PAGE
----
On more than one occasion while growing up, and usually during an intense training session involving so much pain and humiliation it drove Micah to the point of retaliation, his father had observed that a smart teacher never revealed all of his experience and secrets. In addition, a wise student would never underestimate his master. With the LED winking back at him, Micah knew he had made a fatal mistake. And it was fatal. Once a scorpion reared its tail, the decision was clear: destroy it. Micah could run, but odds were his father had enough explosive tucked away behind that grill to take out several square feet of the hotel, if not the entire floor. And odds were that his father had started a small timer, just in case Micah had actually squeezed the trigger. He didn't know how much time would be left, but every moment now counted.

"Tell me something," he said.

Silence filled the headset. For a moment, Micah thought his father would not respond at all. He would just wait for the timer to unwind. Then, his father's voice cut across the divide.


"Did you ever think it would be this way?"

There was a slight pause before his father said, "We're not talking in hypotheticals anymore now, huh?"

Micah turned and walked back to the balcony door.

"No. I don't see the point."

"And neither do I."

Micah nodded. He guessed that was as good of a response as he could expect. After all, he already knew what Patton had said about winning a war, right? He was just the other dumb bastard this time.

Sitting down again, legs crossed, arms out at the four and eight o'clock positions, he focused on his breathing.





  1. Sigmund Freud would have had an orgasm with the Oedipal bullets flying back and forth ion this one :-)

    1. There are a lot of issues. Too bad Micah couldn't have found another way to deal with them.

  2. Ah, second guessed.

    This holds the same aura as the scene in the movie "Enemy at the gates" when Ed Harris realizes he's lost.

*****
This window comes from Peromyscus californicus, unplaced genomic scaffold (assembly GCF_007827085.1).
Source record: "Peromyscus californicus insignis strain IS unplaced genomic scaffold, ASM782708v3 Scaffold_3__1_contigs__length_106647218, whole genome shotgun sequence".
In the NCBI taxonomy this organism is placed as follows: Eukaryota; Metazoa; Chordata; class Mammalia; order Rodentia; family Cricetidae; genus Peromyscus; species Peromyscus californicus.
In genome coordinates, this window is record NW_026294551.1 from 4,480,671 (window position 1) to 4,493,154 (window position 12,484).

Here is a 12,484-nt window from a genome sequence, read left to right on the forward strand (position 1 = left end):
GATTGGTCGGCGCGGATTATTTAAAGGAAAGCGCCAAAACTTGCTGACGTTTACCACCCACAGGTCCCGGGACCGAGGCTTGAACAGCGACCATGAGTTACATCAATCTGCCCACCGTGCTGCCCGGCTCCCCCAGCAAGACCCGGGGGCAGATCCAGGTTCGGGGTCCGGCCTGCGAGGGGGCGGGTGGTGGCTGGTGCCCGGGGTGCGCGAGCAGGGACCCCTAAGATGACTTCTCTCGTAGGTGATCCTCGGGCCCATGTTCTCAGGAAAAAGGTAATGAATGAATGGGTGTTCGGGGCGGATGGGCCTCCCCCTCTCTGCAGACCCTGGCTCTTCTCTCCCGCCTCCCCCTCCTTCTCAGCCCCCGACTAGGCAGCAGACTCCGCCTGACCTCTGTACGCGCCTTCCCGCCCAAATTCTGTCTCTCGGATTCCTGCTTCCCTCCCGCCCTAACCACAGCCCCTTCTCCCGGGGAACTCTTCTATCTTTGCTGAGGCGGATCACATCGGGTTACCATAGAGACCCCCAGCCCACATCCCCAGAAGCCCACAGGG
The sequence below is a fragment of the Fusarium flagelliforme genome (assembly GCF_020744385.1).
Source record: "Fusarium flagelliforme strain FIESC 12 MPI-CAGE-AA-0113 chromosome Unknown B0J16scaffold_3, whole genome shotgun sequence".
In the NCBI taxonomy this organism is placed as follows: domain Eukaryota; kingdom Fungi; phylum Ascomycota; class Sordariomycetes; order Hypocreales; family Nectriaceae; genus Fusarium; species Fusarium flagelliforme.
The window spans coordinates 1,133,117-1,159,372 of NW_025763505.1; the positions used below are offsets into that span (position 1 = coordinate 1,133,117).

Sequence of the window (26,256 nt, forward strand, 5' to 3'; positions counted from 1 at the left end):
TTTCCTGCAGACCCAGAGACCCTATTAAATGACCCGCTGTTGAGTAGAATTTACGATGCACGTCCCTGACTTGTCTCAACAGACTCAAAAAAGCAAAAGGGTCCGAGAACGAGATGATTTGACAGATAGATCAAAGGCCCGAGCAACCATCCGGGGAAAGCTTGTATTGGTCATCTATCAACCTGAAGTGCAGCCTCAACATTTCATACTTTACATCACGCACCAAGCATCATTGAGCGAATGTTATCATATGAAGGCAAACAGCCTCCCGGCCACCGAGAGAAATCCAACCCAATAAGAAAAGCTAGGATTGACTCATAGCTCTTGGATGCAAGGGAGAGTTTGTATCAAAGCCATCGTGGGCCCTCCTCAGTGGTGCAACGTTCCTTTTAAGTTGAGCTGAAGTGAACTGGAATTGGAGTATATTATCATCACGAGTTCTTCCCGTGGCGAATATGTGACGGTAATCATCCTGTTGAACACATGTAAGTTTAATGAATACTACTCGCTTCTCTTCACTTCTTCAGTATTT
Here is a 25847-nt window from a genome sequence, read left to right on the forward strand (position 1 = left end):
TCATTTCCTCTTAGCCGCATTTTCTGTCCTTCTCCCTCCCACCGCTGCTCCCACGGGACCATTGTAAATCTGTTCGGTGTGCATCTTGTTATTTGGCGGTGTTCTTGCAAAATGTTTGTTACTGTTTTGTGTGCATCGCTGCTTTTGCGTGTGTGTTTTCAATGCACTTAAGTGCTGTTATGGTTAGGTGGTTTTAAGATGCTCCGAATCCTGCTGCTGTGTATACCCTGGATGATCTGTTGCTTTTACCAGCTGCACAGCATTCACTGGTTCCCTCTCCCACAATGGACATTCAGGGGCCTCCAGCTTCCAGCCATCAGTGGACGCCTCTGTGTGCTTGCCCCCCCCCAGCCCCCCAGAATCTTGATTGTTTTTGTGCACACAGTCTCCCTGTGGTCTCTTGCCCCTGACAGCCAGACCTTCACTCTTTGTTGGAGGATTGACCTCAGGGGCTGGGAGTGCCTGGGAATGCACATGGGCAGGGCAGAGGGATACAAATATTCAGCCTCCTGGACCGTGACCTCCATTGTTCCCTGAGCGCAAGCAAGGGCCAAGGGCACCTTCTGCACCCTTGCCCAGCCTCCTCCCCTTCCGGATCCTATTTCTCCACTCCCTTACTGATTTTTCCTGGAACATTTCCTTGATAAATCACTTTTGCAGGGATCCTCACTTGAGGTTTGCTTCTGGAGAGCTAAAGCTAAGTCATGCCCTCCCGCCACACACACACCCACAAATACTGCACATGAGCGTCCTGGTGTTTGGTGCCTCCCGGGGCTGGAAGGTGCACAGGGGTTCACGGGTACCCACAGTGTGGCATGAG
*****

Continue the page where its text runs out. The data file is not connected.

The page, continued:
The moment when the penny drops.

    Wonderful writing, as always Stephen.

    1. You know, I've seen bits and pieces of that movie, but I haven't watched it all. I'll have to put it on my list. Thank you for the compliment.

  3. Oh he realised that his father knew! Nice writing Stephen.

    1. Yes, he knew there was no way of escaping the situation. It was better to sit in peace to find it, though it's a hard way to find peace if you ask me.

  4. Wow. Nice, nice twist -- all of a sudden there are twice as many double entendres piled up as before. But still, what Marc said -- Freud really would have had a field day. The father must have had that gear set up in the vent for months, years even, figuring sooner or later someone would choose to use it.

    I really like how the geography was laid out in this -- all very plausible and easy to follow.

    1. Thank you, Katherine. Yes, the father had to have had things set up for quite a while. One thing that struck me: I wonder how the father felt once he saw the hunter turned out to be his own son. Of course, the POV limits us sometimes, and we can only try to imagine the possibilities.

  5. I do have to wonder why he didn't just shoot him anyway, knowing his own end was near, unless he'd managed to find peace through that.

    1. He shook his head, knowing his father, six hundred yards away, watched as he did so.

      The thought process is that it would have been a lost cause. If he had tried to go back to the gun, his father would have seen it and could have easily ducked behind some sort of cover (the kitchen counter?) to avoid being shot.

      Still, I did not make that more clear, and your question is solid feedback. It shows me where I can improve the story, and I truly appreciate it. If I try to shop this story somewhere, I will have to revise in order to remove the questions. So, thank you.

  6. How I love your storytelling twists Stephen! I don't know about Freud, but I was lip biting excited throughout this story and exclaimed at the Oedipal bullets as Marc described them, and fair enough.
    The father is one hardcore guy. Cold, but teaches some valuable lessons.